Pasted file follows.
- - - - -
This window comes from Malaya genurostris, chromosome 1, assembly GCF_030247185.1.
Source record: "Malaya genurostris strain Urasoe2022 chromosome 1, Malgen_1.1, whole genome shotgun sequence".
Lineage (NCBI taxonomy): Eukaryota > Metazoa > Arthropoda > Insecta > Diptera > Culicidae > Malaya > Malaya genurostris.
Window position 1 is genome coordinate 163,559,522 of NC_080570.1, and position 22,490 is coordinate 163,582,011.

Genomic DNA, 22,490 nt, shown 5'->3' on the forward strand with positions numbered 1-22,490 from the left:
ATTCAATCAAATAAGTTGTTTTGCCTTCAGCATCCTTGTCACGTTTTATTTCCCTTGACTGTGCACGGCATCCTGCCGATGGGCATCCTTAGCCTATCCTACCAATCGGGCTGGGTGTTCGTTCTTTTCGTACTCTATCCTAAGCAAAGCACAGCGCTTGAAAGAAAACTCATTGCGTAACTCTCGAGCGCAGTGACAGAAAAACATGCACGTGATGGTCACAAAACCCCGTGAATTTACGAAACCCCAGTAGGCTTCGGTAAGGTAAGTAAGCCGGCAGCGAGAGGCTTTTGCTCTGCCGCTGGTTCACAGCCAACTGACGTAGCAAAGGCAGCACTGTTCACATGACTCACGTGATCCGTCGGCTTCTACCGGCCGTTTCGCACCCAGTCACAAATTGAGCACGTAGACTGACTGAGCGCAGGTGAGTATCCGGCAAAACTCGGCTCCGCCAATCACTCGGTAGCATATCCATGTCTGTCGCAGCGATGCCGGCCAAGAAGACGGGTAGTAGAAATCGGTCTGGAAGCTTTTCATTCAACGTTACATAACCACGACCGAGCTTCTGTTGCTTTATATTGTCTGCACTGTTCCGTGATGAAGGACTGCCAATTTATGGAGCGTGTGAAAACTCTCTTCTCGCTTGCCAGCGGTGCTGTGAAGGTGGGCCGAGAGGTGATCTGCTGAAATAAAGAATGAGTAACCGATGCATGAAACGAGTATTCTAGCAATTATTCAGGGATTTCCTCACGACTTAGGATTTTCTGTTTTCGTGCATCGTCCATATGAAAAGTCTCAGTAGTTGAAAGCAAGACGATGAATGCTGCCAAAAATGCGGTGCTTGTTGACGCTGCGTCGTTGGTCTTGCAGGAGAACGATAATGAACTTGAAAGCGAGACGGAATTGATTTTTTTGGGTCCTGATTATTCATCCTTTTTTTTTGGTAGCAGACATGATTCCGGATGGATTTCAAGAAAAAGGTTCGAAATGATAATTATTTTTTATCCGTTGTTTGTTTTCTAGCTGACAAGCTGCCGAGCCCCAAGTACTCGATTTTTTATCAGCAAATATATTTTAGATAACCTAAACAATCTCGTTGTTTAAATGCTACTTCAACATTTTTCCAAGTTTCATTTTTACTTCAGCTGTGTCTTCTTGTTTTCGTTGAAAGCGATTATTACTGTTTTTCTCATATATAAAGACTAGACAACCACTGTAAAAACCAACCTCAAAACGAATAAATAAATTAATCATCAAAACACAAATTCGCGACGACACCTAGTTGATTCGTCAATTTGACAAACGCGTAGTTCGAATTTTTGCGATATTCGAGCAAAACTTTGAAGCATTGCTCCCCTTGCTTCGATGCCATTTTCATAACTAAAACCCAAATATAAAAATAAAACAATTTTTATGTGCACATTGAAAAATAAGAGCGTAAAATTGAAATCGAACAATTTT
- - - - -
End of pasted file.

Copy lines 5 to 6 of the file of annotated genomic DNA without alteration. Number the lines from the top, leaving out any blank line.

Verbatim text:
Genomic DNA, 22,490 nt, shown 5'->3' on the forward strand with positions numbered 1-22,490 from the left:
ATTCAATCAAATAAGTTGTTTTGCCTTCAGCATCCTTGTCACGTTTTATTTCCCTTGACTGTGCACGGCATCCTGCCGATGGGCATCCTTAGCCTATCCTACCAATCGGGCTGGGTGTTCGTTCTTTTCGTACTCTATCCTAAGCAAAGCACAGCGCTTGAAAGAAAACTCATTGCGTAACTCTCGAGCGCAGTGACAGAAAAACATGCACGTGATGGTCACAAAACCCCGTGAATTTACGAAACCCCAGTAGGCTTCGGTAAGGTAAGTAAGCCGGCAGCGAGAGGCTTTTGCTCTGCCGCTGGTTCACAGCCAACTGACGTAGCAAAGGCAGCACTGTTCACATGACTCACGTGATCCGTCGGCTTCTACCGGCCGTTTCGCACCCAGTCACAAATTGAGCACGTAGACTGACTGAGCGCAGGTGAGTATCCGGCAAAACTCGGCTCCGCCAATCACTCGGTAGCATATCCATGTCTGTCGCAGCGATGCCGGCCAAGAAGACGGGTAGTAGAAATCGGTCTGGAAGCTTTTCATTCAACGTTACATAACCACGACCGAGCTTCTGTTGCTTTATATTGTCTGCACTGTTCCGTGATGAAGGACTGCCAATTTATGGAGCGTGTGAAAACTCTCTTCTCGCTTGCCAGCGGTGCTGTGAAGGTGGGCCGAGAGGTGATCTGCTGAAATAAAGAATGAGTAACCGATGCATGAAACGAGTATTCTAGCAATTATTCAGGGATTTCCTCACGACTTAGGATTTTCTGTTTTCGTGCATCGTCCATATGAAAAGTCTCAGTAGTTGAAAGCAAGACGATGAATGCTGCCAAAAATGCGGTGCTTGTTGACGCTGCGTCGTTGGTCTTGCAGGAGAACGATAATGAACTTGAAAGCGAGACGGAATTGATTTTTTTGGGTCCTGATTATTCATCCTTTTTTTTTGGTAGCAGACATGATTCCGGATGGATTTCAAGAAAAAGGTTCGAAATGATAATTATTTTTTATCCGTTGTTTGTTTTCTAGCTGACAAGCTGCCGAGCCCCAAGTACTCGATTTTTTATCAGCAAATATATTTTAGATAACCTAAACAATCTCGTTGTTTAAATGCTACTTCAACATTTTTCCAAGTTTCATTTTTACTTCAGCTGTGTCTTCTTGTTTTCGTTGAAAGCGATTATTACTGTTTTTCTCATATATAAAGACTAGACAACCACTGTAAAAACCAACCTCAAAACGAATAAATAAATTAATCATCAAAACACAAATTCGCGACGACACCTAGTTGATTCGTCAATTTGACAAACGCGTAGTTCGAATTTTTGCGATATTCGAGCAAAACTTTGAAGCATTGCTCCCCTTGCTTCGATGCCATTTTCATAACTAAAACCCAAATATAAAAATAAAACAATTTTTATGTGCACATTGAAAAATAAGAGCGTAAAATTGAAATCGAACAATTTT